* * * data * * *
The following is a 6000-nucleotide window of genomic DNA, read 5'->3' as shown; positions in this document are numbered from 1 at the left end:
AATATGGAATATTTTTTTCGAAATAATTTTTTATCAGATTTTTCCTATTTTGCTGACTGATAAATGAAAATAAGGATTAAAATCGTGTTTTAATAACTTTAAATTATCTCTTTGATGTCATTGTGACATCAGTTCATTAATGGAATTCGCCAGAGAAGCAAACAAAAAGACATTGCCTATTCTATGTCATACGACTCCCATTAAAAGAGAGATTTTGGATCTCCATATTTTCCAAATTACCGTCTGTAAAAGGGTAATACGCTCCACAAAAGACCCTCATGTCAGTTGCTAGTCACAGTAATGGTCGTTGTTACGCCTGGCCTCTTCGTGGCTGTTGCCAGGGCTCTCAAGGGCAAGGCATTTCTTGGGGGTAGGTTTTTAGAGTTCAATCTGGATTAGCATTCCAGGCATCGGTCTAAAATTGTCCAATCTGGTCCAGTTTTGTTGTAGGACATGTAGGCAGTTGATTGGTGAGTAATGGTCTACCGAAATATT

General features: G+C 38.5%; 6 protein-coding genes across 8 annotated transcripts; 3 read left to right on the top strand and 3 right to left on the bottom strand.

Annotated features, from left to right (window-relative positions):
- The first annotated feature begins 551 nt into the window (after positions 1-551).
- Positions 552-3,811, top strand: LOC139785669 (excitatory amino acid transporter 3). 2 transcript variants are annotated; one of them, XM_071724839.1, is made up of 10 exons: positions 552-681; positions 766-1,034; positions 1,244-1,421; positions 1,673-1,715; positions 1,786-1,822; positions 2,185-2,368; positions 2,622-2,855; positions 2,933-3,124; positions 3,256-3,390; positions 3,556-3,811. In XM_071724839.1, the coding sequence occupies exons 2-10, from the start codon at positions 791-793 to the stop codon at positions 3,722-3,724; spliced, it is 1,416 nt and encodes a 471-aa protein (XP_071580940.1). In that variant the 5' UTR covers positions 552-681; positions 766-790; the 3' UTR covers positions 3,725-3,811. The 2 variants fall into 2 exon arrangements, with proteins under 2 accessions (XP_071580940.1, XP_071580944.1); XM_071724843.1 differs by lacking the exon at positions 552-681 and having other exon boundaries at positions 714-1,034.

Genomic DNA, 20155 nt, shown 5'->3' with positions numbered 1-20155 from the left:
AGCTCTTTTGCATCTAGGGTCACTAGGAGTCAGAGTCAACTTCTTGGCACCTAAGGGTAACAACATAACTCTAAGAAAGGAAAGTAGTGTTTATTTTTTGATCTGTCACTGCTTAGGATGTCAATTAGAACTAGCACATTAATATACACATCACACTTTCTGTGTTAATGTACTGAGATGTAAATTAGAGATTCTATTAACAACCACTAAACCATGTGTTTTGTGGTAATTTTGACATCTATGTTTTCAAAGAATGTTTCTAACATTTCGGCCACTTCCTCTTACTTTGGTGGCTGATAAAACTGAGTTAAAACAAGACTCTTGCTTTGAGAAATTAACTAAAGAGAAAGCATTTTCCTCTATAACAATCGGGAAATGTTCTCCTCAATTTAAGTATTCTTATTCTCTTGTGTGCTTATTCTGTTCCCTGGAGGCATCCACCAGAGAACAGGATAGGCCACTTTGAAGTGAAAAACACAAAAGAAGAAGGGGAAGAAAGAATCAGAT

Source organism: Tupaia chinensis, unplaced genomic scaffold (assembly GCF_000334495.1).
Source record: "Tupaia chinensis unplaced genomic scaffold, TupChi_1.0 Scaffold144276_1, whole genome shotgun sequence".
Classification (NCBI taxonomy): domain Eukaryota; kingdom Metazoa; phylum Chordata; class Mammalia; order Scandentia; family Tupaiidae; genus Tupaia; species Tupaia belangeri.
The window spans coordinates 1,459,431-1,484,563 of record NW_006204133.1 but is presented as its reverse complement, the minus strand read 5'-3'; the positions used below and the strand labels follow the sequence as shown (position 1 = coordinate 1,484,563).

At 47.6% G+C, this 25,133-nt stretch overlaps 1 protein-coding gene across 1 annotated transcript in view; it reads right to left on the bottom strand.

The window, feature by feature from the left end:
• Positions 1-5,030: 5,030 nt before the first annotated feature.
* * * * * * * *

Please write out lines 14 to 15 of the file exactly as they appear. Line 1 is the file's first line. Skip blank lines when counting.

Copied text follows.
The window, feature by feature from the left end:
• Positions 1-5,030: 5,030 nt before the first annotated feature.